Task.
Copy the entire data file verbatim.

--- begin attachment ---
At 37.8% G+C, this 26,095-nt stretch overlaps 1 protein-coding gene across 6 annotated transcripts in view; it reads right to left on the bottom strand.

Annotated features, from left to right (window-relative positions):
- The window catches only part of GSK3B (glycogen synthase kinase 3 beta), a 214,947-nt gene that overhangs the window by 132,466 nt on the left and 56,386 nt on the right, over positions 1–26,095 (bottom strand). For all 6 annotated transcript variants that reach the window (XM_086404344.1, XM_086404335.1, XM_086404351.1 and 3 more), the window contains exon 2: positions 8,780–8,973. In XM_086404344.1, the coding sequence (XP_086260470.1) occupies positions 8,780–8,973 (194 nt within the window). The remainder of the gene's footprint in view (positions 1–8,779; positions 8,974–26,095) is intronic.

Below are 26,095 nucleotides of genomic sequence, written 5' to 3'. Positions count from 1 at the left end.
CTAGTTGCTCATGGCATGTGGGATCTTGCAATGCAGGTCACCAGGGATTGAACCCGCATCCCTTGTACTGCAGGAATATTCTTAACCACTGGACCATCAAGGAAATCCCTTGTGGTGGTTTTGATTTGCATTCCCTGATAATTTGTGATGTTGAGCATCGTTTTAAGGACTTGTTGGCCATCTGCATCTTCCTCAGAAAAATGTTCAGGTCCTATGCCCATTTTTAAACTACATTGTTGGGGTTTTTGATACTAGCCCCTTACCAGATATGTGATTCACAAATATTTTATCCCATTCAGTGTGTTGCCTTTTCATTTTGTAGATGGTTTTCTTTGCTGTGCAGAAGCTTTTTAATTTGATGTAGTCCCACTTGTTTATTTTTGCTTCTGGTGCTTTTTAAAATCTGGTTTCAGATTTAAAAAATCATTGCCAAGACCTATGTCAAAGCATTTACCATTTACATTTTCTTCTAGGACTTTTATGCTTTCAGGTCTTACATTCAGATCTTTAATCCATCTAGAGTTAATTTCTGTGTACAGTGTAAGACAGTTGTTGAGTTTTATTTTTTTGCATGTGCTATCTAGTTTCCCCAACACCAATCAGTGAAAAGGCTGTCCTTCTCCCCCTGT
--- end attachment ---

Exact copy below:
At 37.8% G+C, this 26,095-nt stretch overlaps 1 protein-coding gene across 6 annotated transcripts in view; it reads right to left on the bottom strand.

Annotated features, from left to right (window-relative positions):
- The window catches only part of GSK3B (glycogen synthase kinase 3 beta), a 214,947-nt gene that overhangs the window by 132,466 nt on the left and 56,386 nt on the right, over positions 1–26,095 (bottom strand). For all 6 annotated transcript variants that reach the window (XM_086404344.1, XM_086404335.1, XM_086404351.1 and 3 more), the window contains exon 2: positions 8,780–8,973. In XM_086404344.1, the coding sequence (XP_086260470.1) occupies positions 8,780–8,973 (194 nt within the window). The remainder of the gene's footprint in view (positions 1–8,779; positions 8,974–26,095) is intronic.

Below are 26,095 nucleotides of genomic sequence, written 5' to 3'. Positions count from 1 at the left end.
CTAGTTGCTCATGGCATGTGGGATCTTGCAATGCAGGTCACCAGGGATTGAACCCGCATCCCTTGTACTGCAGGAATATTCTTAACCACTGGACCATCAAGGAAATCCCTTGTGGTGGTTTTGATTTGCATTCCCTGATAATTTGTGATGTTGAGCATCGTTTTAAGGACTTGTTGGCCATCTGCATCTTCCTCAGAAAAATGTTCAGGTCCTATGCCCATTTTTAAACTACATTGTTGGGGTTTTTGATACTAGCCCCTTACCAGATATGTGATTCACAAATATTTTATCCCATTCAGTGTGTTGCCTTTTCATTTTGTAGATGGTTTTCTTTGCTGTGCAGAAGCTTTTTAATTTGATGTAGTCCCACTTGTTTATTTTTGCTTCTGGTGCTTTTTAAAATCTGGTTTCAGATTTAAAAAATCATTGCCAAGACCTATGTCAAAGCATTTACCATTTACATTTTCTTCTAGGACTTTTATGCTTTCAGGTCTTACATTCAGATCTTTAATCCATCTAGAGTTAATTTCTGTGTACAGTGTAAGACAGTTGTTGAGTTTTATTTTTTTGCATGTGCTATCTAGTTTCCCCAACACCAATCAGTGAAAAGGCTGTCCTTCTCCCCCTGT